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On Sunday’s episode of Last Week Tonight With John Oliver (new episodes weekly on Crave), the British comedian changed up the typical format of his show, sticking with one main theme throughout the half hour. In this case, it was public shaming, with the Emmy winner looking at the good and bad of the increase of trial by internet. Focusing on a handful of examples, including the recent Varsity Blues scandal and the 1995 affair between President Bill Clinton and intern Monica Lewinsky, Oliver explored how we as a public determine when it’s okay to publicly shame a person. In the case of Lewinsky, the then 22-year-old felt the wrath of the world in her public shaming, with much of the venom directed towards her coming from late-night hosts. The most relentless of the bunch was Jay Leno, to whom Oliver delivered a message on Sunday night. “Go f— yourself, Jay Leno!”

Oliver’s shout out on Sunday night was partly fueled by Leno’s latest comments. Appearing on The Today Show on March 13, Leno said he hoped to see “…a bit of civility come back” to late night TV. “I did it when Clinton was horny and Bush was dumb,” said Leno.

So, now that the US has a brilliant president, things should be civil? What year does Jay Leno think it is right now?

Oliver, who admitted that he too had helped write jokes aimed at Lewinsky, said, “Many comedians have since expressed regret about things they have said about her, although one who hasn’t – and was among the most relentless – was Jay Leno.”

Playing a montage of just some of the jokes Leno fired at Lewinsky as the scandal was unfolding (they are beyond disgusting), Oliver refused to be part of the unspoken brotherhood of late-night hosts sticking together, instead calling Leno out. Way out.

“Those jokes have not dated well in any sense of the word and they’re pretty rough, especially coming from a guy who just this week complained about late-night TV, saying that he’d like to see ‘a bit of civility come back,’” said Oliver. “You know, like that time that he did a bit with a fake book about Lewinsky titled ‘The Slut in the Hat,’. And if that’s what he means by ‘civility,’ may I offer my new book, ‘Oh, the Places You Can Go F— Yourself, Jay Leno!’”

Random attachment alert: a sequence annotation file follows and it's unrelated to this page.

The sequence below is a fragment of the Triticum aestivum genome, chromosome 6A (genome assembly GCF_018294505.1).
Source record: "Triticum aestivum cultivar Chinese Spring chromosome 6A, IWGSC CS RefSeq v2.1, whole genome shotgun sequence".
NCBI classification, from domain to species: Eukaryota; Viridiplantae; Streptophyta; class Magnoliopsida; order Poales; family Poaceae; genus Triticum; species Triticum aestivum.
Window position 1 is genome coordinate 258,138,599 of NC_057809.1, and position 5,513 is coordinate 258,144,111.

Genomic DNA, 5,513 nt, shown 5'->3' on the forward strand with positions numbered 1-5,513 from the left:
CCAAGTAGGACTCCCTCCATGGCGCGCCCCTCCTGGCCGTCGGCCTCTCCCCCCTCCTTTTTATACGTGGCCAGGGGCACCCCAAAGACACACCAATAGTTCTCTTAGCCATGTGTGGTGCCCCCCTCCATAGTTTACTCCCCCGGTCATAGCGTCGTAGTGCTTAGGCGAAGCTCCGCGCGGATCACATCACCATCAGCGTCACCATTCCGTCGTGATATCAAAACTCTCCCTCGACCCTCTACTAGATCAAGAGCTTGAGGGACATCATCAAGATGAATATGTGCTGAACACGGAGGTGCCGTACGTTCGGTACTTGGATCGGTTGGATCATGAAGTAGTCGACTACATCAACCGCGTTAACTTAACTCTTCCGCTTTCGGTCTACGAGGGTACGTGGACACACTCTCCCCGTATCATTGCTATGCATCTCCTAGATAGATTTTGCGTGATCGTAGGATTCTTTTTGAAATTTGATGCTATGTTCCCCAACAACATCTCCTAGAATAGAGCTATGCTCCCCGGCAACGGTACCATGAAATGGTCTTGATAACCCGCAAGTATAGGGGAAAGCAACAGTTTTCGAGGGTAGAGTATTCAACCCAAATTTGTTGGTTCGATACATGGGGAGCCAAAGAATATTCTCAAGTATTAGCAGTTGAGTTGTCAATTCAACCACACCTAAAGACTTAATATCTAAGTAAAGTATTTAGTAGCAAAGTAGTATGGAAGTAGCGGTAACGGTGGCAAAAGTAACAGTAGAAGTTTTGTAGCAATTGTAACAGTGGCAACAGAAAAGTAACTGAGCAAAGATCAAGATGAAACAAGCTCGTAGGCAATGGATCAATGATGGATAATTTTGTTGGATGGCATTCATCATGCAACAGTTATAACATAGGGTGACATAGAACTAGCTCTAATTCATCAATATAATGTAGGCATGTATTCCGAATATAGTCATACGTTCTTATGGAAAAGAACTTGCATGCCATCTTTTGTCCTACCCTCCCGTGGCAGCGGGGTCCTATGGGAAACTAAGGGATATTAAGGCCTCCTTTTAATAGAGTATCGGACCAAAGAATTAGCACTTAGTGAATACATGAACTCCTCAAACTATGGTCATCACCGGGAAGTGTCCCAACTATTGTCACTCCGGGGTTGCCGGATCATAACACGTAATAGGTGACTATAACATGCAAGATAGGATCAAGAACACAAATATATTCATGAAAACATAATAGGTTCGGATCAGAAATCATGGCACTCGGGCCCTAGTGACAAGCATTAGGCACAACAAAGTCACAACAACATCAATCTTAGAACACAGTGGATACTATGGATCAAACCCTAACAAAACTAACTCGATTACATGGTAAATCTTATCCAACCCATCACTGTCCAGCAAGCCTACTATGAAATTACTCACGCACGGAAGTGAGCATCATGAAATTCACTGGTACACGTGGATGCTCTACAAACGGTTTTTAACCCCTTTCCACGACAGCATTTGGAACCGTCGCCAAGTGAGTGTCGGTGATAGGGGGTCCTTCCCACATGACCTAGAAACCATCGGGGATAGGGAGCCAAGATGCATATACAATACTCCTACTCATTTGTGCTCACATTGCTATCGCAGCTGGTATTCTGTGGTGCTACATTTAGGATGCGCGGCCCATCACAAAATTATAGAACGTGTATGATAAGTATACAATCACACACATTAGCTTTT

Oh, hell to the yes, John Oliver.

Sunday’s examination of public shaming is one of Oliver’s most powerful episodes in what is already one of the best shows on TV. Highlighting the media circus and almost completely one-sided shaming of Lewinsky in the mid-1990s, Oliver revisited the scandal, interviewing the woman who, let’s not forget, was only 22-years-old when she had an affair with a man who literally held the highest office in the country. Bit of an imbalance? Yeah, we think so.

Amazingly, Lewinsky survived years of being publicly shamed and relentlessly hounded by the press and somehow came out the other side, finding inspiration to help others who have been forced to endure public shaming and online bullying. In 2014, she penned the Vanity Fair article “Shame and Survival” and has continued to write about cyber bullying for the magazine, as well as becoming a public speaker and giving her own TED Talk.

She’s also really funny. Why didn’t CNN ever cover that aspect of her life in the mid-1990s?

Exhibiting a resilience and perspective that is stunning to witness on screen, Lewinsky discussed in detail the effects the scandal had on her life, including her inability to find work in the years following the shaming. Calmly pointing out the glaring double standard of the affair, Lewinsky addressed why she decided not to change her name. “The investigation and the scandal has my name and I’m therefore attached to it,” said Lewinsky. “Bill Clinton didn’t have to change his name. Nobody has ever asked him ‘did he think he should change his name?’”

Boom.

Lewinsky says that in some was she wishes social media had been around when her affair became public knowledge. “It might have been worse in that there would have been a lot more opinions out there, but where it may have been better would have been that I think I would have heard some support from people. It might have been a little more balanced.”

Only hours after Sunday’s episode aired, Lewinsky tweeted that she’s already seen a huge change in people’s perceptions of her and noted that much of that was from Oliver’s apology for his past jokes. Let’s hope Leno is the next comedian to take ownership for his part in one of the worst public shamings in history.

A beacon of hope for anyone going through online bullying or public shaming, Lewinsky, a woman who has become ubiquitous with public shaming, had this to say: “You can get through it. You can move past it. I know it feels like in this one moment that your life will forever be defined by this, but it won’t.”

Oliver and Lewinsky’s interview is currently the number one video on YouTube as of this writing. Wouldn’t it be nice if this was the clip that was the first thing to pop up online when Googling Lewinsky’s name?